WASHINGTON -- With looming war making economic forecasting unusually difficult, the Federal Reserve decided Tuesday to leave interest rates unchanged at a 41-year low.
Federal Reserve chairman Alan Greenspan and his colleagues held out the prospect, however, that they would move quickly to cut rates if fallout from military conflict should threaten to push the country back into recession.
The Fed's decision to leave its target for the federal funds rate unchanged at 1.25 percent disappointed investors who had been hoping the Fed would cut rates again, driving the funds rate to 1 percent or lower, a level last seen when Dwight Eisenhower was president.
Stocks, surging in recent days over hopes of a quick and successful war against Iraq and a possible Fed rate cut, momentarily lost altitude after the Fed's afternoon announcement. However, the Dow Jones industrial average managed to finish the day up 52.31 at 8,194.23, extending a rally that has added a stunning 670 points to the blue-chip average over the past five trading days.
Many investors had been hoping that if the Fed did not cut rates, it would at least change the portion of its statement designed to foreshadow future moves. They had expected a move from a statement that risks were equally balanced between inflation and economic weakness to a statement that cited economic weakness as the greater threat.
Cloud of uncertainty
Instead, for the first time since it began releasing a "balance of risks" assessment in early 2000, the Fed said the "unusually large uncertainties clouding the geopolitical situation" made it impossible to determine where the risks stood.
The 12-member Federal Open Market Committee, composed of Fed board members and regional Fed bank presidents, said it would engage in "heightened surveillance" of economic developments in coming weeks, a phrase analysts read as a clear signal that the central bank won't wait until its next meeting May 6 to cut rates further if necessary.
"The Fed will pull out all the stops if there is a threat of a double-dip recession," said economist David Jones. He predicted a rate cut could come as early as mid-April if the economy were to weaken further.
There have been a string of reports in recent weeks indicating the economy, which endured a stop-and-go recovery through 2002, was slowing in recent weeks under the impact of rising oil prices and business and consumer jitters about a possible war in Iraq.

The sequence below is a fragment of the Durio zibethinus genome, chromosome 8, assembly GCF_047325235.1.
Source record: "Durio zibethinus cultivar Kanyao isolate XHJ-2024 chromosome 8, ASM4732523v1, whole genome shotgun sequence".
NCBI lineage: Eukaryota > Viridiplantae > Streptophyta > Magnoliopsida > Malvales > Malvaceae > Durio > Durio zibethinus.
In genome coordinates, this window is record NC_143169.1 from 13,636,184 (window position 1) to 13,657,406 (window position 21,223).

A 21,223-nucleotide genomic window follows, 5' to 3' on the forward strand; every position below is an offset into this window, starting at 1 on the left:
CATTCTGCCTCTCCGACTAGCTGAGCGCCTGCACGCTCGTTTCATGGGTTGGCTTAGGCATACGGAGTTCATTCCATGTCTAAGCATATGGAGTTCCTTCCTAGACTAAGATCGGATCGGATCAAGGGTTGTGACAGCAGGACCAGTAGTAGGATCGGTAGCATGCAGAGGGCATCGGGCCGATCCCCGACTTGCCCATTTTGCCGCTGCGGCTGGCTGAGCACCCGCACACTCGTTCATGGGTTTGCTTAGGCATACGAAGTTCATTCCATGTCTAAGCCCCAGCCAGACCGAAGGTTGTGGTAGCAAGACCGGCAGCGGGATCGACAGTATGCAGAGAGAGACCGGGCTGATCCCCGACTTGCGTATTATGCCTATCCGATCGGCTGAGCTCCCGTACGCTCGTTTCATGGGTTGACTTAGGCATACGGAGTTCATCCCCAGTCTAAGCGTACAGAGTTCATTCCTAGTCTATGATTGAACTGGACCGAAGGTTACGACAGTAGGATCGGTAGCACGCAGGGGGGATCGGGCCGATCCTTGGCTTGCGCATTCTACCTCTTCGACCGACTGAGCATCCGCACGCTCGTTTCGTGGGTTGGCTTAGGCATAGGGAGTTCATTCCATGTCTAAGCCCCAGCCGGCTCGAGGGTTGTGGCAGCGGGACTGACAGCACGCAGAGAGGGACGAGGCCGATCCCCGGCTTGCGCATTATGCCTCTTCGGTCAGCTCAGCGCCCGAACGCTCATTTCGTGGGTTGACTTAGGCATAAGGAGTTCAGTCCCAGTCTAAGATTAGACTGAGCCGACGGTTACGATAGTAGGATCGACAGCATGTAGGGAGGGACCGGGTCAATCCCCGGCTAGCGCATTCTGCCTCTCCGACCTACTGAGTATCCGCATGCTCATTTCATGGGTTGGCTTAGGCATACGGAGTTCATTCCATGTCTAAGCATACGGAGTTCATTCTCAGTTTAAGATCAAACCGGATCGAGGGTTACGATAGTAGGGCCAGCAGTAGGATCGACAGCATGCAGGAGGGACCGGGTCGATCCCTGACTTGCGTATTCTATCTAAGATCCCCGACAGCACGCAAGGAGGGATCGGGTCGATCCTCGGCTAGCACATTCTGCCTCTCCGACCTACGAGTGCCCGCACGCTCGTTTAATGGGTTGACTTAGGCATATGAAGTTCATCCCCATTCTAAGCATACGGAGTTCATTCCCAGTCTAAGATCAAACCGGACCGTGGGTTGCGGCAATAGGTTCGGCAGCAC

Fed officials called the flow of economic statistics since their last meeting in late January mixed but attributed much of the problem to geopolitical uncertainties including the rise in oil prices as traders worried about possible supply disruptions.
The Fed said as those uncertainties lift, the current environment of low interest rates and strong gains in productivity should be enough to spur stronger economic growth.
That was Greenspan's message in congressional testimony last month when he said President Bush's new round of tax cuts probably would not be needed to boost the economy once the uncertainties surrounding Iraq lifted.
Stuart Hoffman, chief economist at PNC Financial Group, said Fed policy-makers still believe, "If we get the war and high oil prices out of the way, the economy can probably improve without any additional rate cuts."
The Fed last cut rates on Nov. 6, reducing the funds rate for the 12th time since January 2001 when it launched an aggressive rate cutting effort to deal with the looming 2001 recession and then the economic shocks from the terrorist attacks and stock market turmoil stemming from a series of corporate accounting scandals.
In addition to pushing the federal funds rate all the way to zero if necessary, economists predicted that the Fed would take other actions if needed such as directly buying long-term Treasury securities to make sure that the financial system has enough money and the U.S. economy is not caught in the deflationary trap that has ensnared Japan.